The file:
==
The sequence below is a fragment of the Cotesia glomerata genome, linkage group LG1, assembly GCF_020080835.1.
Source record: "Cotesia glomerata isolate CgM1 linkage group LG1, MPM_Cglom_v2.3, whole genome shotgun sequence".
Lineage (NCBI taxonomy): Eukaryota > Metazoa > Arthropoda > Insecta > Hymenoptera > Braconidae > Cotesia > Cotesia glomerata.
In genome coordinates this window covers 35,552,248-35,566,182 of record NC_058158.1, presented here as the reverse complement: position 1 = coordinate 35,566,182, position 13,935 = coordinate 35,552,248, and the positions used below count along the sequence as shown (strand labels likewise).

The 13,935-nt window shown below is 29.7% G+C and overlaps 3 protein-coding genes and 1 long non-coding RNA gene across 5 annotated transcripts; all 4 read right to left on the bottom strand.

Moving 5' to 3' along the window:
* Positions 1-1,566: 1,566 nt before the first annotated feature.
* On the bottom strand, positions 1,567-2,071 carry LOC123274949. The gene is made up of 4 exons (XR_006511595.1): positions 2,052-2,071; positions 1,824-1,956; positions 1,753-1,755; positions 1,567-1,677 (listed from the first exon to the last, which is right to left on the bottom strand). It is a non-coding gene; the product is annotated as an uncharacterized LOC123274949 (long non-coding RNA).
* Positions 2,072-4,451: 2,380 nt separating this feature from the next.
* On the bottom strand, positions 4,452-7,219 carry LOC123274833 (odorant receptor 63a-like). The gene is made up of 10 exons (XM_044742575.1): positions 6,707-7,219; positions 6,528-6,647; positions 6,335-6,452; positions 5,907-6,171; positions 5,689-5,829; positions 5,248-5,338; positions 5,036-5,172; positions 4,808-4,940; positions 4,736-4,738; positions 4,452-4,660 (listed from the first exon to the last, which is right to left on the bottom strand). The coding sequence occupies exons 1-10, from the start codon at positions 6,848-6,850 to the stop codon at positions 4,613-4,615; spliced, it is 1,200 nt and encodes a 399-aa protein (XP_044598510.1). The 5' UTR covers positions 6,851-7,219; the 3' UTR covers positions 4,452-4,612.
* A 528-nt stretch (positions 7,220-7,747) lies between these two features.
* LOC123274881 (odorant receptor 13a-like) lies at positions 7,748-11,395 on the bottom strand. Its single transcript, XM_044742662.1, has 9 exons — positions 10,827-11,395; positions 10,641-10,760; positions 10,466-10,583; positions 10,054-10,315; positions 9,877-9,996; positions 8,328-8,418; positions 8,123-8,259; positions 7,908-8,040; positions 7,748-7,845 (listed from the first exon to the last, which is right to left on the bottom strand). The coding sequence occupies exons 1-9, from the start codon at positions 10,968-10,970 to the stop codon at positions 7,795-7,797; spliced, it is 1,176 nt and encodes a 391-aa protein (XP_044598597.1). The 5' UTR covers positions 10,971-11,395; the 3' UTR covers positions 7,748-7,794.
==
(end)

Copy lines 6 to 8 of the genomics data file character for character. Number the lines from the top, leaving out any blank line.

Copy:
Moving 5' to 3' along the window:
* Positions 1-1,566: 1,566 nt before the first annotated feature.
* On the bottom strand, positions 1,567-2,071 carry LOC123274949. The gene is made up of 4 exons (XR_006511595.1): positions 2,052-2,071; positions 1,824-1,956; positions 1,753-1,755; positions 1,567-1,677 (listed from the first exon to the last, which is right to left on the bottom strand). It is a non-coding gene; the product is annotated as an uncharacterized LOC123274949 (long non-coding RNA).